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More power and better fuel efficiency than previous generation Corvette

It wasn't so long ago that you were guaranteed to get poor fuel economy if you purchased a high-powered sports car. However, with manufacturers all around the world working hard to provide their vehicles with the best fuel efficiency possible, even sports cars and now getting downright miserly when it comes to fuel consumption.
A perfect example is the new EPA estimated 29 mpg fuel efficiency rating granted to the Chevrolet Corvette Stingray.

At 29 MPG, the Stingray is the most fuel-efficient “high horsepower” sports car on the market according to GM. The 455hp Stingray has an EPA estimate of 17 mpg in the city and 29 MPG on the highway. The new Corvette also has a driver selectable Eco-mode which boosts efficiency to 30 mpg on the highway. Eco-mode is available on Stingrays equipped with the seven-speed manual transmission.

“The Corvette Stingray establishes the benchmark for modern performance cars by using technologies to deliver more performance and more miles per gallon,” said Tadge Juechter, executive chief engineer for the Corvette. “We expect more and more performance cars will follow Corvette’s example.”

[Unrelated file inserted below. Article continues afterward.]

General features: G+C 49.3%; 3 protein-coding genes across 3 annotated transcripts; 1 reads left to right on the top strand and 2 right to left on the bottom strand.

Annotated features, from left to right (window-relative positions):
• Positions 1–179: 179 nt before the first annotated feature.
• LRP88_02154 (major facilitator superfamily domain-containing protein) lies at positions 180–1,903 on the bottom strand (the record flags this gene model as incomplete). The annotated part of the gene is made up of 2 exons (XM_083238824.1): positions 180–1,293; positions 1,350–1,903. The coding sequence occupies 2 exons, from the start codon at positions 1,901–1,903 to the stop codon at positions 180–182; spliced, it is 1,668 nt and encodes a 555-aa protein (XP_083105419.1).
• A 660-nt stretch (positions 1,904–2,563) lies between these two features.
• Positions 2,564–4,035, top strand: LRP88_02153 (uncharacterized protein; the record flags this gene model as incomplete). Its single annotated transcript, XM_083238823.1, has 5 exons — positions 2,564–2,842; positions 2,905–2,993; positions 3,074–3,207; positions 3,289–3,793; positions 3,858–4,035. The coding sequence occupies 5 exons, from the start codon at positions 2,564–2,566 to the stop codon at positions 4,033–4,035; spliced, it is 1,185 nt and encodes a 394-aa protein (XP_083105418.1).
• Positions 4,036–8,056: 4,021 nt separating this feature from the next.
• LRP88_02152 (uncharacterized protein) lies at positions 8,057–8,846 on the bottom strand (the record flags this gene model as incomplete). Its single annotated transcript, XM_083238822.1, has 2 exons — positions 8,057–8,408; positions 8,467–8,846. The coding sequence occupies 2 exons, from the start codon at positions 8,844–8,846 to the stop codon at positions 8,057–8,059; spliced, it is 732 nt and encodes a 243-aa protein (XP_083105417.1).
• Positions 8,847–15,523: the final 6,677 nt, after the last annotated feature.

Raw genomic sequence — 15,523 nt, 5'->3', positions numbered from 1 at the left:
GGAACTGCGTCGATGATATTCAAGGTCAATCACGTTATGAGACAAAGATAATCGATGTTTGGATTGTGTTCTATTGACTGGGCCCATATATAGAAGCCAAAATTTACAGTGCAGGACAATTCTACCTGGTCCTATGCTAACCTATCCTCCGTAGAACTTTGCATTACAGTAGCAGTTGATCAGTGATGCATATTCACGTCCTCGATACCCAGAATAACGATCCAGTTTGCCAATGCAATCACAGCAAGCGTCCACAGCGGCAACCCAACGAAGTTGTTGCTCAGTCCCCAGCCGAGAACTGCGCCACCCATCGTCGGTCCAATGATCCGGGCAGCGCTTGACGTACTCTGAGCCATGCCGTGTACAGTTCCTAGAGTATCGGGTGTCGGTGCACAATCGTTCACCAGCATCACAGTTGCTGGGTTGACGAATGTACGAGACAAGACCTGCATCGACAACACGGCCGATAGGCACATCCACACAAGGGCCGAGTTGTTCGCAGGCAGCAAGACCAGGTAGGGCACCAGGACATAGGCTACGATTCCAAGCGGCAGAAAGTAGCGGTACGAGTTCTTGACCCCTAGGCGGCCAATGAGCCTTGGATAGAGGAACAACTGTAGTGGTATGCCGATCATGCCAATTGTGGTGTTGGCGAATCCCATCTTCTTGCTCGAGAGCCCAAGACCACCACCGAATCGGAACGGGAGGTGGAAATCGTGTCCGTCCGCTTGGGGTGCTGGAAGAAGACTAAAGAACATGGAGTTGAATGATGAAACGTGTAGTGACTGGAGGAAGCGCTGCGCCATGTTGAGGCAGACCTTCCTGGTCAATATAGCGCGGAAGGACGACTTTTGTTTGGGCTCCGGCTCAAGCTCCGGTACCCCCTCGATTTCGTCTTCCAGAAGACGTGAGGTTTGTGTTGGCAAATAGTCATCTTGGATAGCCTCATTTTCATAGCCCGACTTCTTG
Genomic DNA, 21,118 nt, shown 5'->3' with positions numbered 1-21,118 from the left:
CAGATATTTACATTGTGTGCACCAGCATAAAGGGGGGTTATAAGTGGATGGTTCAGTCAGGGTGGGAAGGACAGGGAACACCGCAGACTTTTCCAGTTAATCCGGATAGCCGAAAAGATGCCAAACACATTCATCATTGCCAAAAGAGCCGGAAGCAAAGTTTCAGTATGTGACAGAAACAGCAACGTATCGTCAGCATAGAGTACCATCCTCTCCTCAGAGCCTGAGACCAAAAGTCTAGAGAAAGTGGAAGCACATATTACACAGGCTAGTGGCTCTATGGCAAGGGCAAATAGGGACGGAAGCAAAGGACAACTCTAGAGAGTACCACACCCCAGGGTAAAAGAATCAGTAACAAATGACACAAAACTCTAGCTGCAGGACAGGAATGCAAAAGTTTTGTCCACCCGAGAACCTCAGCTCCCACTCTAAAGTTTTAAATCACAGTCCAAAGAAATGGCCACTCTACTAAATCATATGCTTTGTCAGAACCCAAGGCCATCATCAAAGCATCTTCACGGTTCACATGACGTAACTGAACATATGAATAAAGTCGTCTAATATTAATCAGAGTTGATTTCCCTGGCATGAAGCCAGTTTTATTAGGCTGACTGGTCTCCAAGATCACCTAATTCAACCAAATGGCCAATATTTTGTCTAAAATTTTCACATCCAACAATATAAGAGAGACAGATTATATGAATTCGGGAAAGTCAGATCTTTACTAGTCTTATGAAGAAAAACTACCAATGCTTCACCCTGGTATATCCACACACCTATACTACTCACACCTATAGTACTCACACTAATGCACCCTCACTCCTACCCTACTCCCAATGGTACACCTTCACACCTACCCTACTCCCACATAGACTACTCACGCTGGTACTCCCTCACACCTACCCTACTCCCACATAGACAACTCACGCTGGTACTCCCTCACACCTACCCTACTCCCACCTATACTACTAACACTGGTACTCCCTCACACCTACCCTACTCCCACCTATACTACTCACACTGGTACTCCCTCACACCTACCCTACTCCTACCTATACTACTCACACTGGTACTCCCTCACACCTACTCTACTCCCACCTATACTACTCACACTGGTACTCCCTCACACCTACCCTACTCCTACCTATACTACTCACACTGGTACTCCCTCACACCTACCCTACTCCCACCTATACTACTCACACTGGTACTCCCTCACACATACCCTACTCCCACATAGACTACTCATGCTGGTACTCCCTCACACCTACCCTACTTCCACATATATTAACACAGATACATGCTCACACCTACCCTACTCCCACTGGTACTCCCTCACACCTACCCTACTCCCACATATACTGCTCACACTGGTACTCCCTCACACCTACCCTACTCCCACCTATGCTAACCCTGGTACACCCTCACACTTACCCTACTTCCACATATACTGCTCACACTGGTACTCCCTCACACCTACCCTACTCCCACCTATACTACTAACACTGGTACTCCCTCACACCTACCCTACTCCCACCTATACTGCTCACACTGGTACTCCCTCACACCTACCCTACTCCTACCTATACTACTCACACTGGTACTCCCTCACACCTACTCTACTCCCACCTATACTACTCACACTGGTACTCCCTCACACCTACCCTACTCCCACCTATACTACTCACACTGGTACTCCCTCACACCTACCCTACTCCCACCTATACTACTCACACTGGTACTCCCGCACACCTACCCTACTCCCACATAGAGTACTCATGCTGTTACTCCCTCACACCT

The Eco-mode enables Active Fuel Management, which allows four of the eight cylinders in the high-powered V-8 engine be disabled for better fuel economy. Stingrays that feature the six-speed automatic transmission also get Active Fuel Management, but that fuel management is active in all drive modes unless the drivers using the manual-shift mode and steering wheel paddles.

EPA estimates for the automatic Corvette are not available.

Chevrolet points out that the highway fuel efficiency rating for the new Stingray is 11% better than the previous Corvette despite the new 6.2-liter V8 engine producing 6% more power compared to the previous Corvette.
The Stingray coupe will go on sale this fall with the convertible coming later in the year.

Source: GM

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RE: Bah
By EricMartello on 7/9/2013 11:15:05 PM , Rating: 2
Hardly seems worth it - shutting off 50% of the motor for 1 more MPG

It's not and you have to wonder what GM was thinking by wasting dev and engineering time implementing this on a car that people buy for fun and for outright performance.

Having said that, anyone else think they failed on the rear end of the car? The front end looks Corvetteish - the rear end, though...doesn't.

They failed all over this car. It's hideous. It's like they saw the new SRT Viper and were entranced by how sexy it is, then they tried to copy it and make the vette have its own look similar to the doing so made it fugly beyond belief. What do you expect from a company that's essentially funded by taxpayers and (indirectly) run government bureaucrats?

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